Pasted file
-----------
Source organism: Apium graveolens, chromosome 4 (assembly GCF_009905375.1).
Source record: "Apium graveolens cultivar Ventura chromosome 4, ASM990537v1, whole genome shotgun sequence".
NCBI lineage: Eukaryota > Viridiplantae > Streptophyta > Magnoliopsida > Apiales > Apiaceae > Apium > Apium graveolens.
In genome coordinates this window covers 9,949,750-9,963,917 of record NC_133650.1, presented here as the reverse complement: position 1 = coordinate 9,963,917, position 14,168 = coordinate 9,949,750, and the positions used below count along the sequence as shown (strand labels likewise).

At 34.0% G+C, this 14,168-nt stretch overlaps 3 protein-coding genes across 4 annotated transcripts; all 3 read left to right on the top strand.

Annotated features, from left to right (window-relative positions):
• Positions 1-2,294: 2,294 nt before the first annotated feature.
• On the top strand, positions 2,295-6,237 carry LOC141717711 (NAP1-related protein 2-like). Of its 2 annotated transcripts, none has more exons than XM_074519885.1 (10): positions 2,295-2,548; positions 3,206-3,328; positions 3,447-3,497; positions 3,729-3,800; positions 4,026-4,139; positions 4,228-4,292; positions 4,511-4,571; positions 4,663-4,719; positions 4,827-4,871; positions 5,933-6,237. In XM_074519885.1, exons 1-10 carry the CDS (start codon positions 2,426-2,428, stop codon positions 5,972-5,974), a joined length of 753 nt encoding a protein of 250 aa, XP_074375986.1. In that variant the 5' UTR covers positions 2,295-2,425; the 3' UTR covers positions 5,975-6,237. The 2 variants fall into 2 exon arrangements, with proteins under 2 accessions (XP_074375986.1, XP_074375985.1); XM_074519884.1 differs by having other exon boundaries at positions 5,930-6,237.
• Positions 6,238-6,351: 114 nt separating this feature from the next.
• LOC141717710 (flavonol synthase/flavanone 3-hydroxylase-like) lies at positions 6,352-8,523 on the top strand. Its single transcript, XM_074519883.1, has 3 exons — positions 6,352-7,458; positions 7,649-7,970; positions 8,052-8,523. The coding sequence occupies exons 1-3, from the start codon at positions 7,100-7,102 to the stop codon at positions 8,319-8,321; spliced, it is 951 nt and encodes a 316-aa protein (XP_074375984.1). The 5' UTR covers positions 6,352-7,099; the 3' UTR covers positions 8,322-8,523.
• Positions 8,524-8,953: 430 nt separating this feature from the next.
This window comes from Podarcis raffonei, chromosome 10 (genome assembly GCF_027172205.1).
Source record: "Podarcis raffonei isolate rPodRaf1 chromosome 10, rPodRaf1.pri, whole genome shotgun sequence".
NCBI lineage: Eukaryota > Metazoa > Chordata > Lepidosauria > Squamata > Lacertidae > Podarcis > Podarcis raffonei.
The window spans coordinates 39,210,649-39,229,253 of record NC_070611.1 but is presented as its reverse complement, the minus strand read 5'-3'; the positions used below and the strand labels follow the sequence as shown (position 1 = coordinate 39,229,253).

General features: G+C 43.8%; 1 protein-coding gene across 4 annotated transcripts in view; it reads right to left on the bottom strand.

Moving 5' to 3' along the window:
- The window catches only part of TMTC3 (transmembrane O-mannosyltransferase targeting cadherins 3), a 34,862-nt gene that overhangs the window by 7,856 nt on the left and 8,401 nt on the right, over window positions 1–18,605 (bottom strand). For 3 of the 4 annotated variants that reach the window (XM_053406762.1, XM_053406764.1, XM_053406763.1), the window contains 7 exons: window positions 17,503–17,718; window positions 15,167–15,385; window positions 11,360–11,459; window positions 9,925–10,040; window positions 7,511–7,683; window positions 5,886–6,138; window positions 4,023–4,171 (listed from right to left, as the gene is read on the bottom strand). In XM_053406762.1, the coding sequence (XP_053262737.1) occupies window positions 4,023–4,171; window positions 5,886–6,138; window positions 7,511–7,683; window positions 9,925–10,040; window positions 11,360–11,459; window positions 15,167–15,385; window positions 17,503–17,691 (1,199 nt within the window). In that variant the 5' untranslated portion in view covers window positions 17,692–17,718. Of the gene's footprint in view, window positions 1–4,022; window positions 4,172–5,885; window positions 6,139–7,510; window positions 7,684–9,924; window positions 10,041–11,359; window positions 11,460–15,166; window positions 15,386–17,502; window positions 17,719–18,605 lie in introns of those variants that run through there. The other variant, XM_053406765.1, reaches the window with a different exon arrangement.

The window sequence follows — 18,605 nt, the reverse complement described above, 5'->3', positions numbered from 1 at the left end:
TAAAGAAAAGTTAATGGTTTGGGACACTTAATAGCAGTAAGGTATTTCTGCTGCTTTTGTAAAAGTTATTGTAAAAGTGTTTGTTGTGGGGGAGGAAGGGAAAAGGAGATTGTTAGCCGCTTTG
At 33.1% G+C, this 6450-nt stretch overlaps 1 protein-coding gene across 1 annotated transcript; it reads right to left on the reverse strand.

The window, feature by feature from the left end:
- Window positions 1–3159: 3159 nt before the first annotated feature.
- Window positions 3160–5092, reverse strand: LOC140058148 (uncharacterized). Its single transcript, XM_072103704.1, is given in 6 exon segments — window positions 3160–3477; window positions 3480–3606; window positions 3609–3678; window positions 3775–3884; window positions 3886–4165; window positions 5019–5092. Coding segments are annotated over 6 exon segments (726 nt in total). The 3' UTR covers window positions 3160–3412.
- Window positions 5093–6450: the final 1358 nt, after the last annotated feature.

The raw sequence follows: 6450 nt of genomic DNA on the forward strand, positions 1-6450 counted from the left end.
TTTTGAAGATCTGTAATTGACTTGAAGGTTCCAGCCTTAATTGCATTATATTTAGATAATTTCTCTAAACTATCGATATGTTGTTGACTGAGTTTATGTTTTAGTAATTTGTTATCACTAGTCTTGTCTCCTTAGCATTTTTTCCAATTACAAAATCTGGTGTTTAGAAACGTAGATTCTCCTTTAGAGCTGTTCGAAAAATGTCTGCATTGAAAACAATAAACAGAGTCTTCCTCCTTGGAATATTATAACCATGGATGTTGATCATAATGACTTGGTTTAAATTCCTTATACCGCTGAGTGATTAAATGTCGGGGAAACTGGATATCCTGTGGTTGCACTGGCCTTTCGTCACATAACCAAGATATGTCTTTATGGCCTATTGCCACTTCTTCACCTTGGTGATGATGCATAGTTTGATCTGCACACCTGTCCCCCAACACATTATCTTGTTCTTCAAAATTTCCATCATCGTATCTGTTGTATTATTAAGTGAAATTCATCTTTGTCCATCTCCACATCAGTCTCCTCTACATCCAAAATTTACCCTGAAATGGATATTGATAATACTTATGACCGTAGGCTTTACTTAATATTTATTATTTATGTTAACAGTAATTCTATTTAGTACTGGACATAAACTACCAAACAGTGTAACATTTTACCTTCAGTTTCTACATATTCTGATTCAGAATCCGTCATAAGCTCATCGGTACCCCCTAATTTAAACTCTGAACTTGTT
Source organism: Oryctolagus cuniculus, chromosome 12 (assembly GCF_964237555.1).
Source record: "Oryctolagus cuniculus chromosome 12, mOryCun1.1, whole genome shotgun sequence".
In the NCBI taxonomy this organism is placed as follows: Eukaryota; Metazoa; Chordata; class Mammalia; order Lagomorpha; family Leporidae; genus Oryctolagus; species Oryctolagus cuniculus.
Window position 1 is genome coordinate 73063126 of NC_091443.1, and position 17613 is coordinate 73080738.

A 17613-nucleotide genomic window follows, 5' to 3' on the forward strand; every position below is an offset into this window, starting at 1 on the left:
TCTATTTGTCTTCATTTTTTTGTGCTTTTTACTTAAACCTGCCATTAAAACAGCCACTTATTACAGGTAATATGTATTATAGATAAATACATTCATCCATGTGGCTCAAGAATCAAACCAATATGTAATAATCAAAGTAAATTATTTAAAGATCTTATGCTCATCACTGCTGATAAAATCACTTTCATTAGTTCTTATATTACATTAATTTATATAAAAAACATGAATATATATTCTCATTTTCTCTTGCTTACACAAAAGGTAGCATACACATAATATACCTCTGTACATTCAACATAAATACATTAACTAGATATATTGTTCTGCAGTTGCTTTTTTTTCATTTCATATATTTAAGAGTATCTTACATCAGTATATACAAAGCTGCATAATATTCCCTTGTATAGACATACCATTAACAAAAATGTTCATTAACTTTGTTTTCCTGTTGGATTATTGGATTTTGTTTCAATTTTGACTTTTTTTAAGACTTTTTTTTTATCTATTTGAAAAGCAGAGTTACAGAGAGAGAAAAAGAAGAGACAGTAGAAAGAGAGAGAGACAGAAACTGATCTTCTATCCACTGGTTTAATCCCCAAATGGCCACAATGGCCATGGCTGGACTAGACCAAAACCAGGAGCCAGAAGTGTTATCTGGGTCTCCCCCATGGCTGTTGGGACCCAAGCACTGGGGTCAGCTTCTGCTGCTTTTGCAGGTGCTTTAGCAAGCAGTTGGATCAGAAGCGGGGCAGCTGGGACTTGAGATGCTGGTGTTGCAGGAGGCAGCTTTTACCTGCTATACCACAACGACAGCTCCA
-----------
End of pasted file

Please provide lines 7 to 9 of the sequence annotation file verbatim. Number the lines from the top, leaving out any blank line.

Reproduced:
• Positions 1-2,294: 2,294 nt before the first annotated feature.
• On the top strand, positions 2,295-6,237 carry LOC141717711 (NAP1-related protein 2-like). Of its 2 annotated transcripts, none has more exons than XM_074519885.1 (10): positions 2,295-2,548; positions 3,206-3,328; positions 3,447-3,497; positions 3,729-3,800; positions 4,026-4,139; positions 4,228-4,292; positions 4,511-4,571; positions 4,663-4,719; positions 4,827-4,871; positions 5,933-6,237. In XM_074519885.1, exons 1-10 carry the CDS (start codon positions 2,426-2,428, stop codon positions 5,972-5,974), a joined length of 753 nt encoding a protein of 250 aa, XP_074375986.1. In that variant the 5' UTR covers positions 2,295-2,425; the 3' UTR covers positions 5,975-6,237. The 2 variants fall into 2 exon arrangements, with proteins under 2 accessions (XP_074375986.1, XP_074375985.1); XM_074519884.1 differs by having other exon boundaries at positions 5,930-6,237.
• Positions 6,238-6,351: 114 nt separating this feature from the next.